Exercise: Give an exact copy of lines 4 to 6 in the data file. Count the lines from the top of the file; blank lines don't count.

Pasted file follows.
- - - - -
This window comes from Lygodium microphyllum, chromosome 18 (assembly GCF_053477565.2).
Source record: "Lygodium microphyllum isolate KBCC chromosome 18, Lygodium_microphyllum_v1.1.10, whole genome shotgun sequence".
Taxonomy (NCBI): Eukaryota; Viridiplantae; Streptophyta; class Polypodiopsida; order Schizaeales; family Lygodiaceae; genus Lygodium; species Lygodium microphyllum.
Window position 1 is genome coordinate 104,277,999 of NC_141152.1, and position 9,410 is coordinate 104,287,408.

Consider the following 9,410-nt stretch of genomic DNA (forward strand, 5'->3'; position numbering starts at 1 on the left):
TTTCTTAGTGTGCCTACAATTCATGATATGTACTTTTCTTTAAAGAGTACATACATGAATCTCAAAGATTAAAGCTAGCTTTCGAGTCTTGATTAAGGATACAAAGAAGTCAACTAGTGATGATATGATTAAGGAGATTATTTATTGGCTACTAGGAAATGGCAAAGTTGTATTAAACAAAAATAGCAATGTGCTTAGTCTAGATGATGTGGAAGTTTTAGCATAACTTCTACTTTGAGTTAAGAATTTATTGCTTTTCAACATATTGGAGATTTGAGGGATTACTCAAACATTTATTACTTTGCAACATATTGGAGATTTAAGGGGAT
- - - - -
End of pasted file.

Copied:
Window position 1 is genome coordinate 104,277,999 of NC_141152.1, and position 9,410 is coordinate 104,287,408.

Consider the following 9,410-nt stretch of genomic DNA (forward strand, 5'->3'; position numbering starts at 1 on the left):
TTTCTTAGTGTGCCTACAATTCATGATATGTACTTTTCTTTAAAGAGTACATACATGAATCTCAAAGATTAAAGCTAGCTTTCGAGTCTTGATTAAGGATACAAAGAAGTCAACTAGTGATGATATGATTAAGGAGATTATTTATTGGCTACTAGGAAATGGCAAAGTTGTATTAAACAAAAATAGCAATGTGCTTAGTCTAGATGATGTGGAAGTTTTAGCATAACTTCTACTTTGAGTTAAGAATTTATTGCTTTTCAACATATTGGAGATTTGAGGGATTACTCAAACATTTATTACTTTGCAACATATTGGAGATTTAAGGGGAT